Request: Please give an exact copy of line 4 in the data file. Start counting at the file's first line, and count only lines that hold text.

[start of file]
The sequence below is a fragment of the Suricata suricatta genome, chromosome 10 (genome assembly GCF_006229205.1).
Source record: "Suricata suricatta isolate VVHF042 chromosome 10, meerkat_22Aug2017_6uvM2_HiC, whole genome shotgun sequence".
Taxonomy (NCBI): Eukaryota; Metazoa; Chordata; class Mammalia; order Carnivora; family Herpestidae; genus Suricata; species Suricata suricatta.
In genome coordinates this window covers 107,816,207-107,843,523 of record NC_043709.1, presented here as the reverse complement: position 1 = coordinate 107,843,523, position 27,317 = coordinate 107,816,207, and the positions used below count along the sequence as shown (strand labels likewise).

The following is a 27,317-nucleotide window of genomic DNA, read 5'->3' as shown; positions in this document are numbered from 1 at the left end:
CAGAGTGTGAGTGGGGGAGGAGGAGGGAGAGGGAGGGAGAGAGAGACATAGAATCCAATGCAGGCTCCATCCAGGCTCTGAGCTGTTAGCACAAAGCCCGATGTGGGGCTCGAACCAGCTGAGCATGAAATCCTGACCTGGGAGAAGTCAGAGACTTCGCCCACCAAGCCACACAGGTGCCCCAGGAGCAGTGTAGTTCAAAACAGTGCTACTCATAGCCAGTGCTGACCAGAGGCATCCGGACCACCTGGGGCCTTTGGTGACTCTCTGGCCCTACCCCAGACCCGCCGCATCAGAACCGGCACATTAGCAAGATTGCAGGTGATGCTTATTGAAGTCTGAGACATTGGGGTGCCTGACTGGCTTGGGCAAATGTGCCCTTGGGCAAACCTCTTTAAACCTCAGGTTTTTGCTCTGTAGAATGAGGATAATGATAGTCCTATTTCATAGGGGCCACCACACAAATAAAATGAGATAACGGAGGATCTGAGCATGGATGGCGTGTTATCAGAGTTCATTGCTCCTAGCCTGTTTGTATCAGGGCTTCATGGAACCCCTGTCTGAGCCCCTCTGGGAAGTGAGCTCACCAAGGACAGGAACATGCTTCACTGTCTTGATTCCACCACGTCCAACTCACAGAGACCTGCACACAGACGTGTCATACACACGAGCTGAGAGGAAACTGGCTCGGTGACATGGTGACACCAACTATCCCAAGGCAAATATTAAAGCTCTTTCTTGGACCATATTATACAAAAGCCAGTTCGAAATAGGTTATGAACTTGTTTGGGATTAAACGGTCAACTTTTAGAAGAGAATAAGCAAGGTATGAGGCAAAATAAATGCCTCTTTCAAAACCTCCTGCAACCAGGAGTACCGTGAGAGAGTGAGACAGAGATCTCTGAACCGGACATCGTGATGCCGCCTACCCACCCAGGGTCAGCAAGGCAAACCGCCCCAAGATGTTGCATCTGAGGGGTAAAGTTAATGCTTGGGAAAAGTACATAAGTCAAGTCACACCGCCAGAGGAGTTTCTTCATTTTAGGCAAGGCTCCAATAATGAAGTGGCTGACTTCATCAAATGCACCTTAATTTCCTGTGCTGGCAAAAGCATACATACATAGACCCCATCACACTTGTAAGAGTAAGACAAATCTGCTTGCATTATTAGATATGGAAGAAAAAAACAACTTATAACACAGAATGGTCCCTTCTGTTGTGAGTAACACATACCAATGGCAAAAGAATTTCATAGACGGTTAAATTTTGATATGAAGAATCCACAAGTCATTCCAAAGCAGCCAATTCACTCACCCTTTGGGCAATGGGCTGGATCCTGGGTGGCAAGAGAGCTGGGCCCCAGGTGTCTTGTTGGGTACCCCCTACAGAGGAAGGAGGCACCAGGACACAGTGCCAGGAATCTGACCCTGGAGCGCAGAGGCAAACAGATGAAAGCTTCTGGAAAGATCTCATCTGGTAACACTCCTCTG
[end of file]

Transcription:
In genome coordinates this window covers 107,816,207-107,843,523 of record NC_043709.1, presented here as the reverse complement: position 1 = coordinate 107,843,523, position 27,317 = coordinate 107,816,207, and the positions used below count along the sequence as shown (strand labels likewise).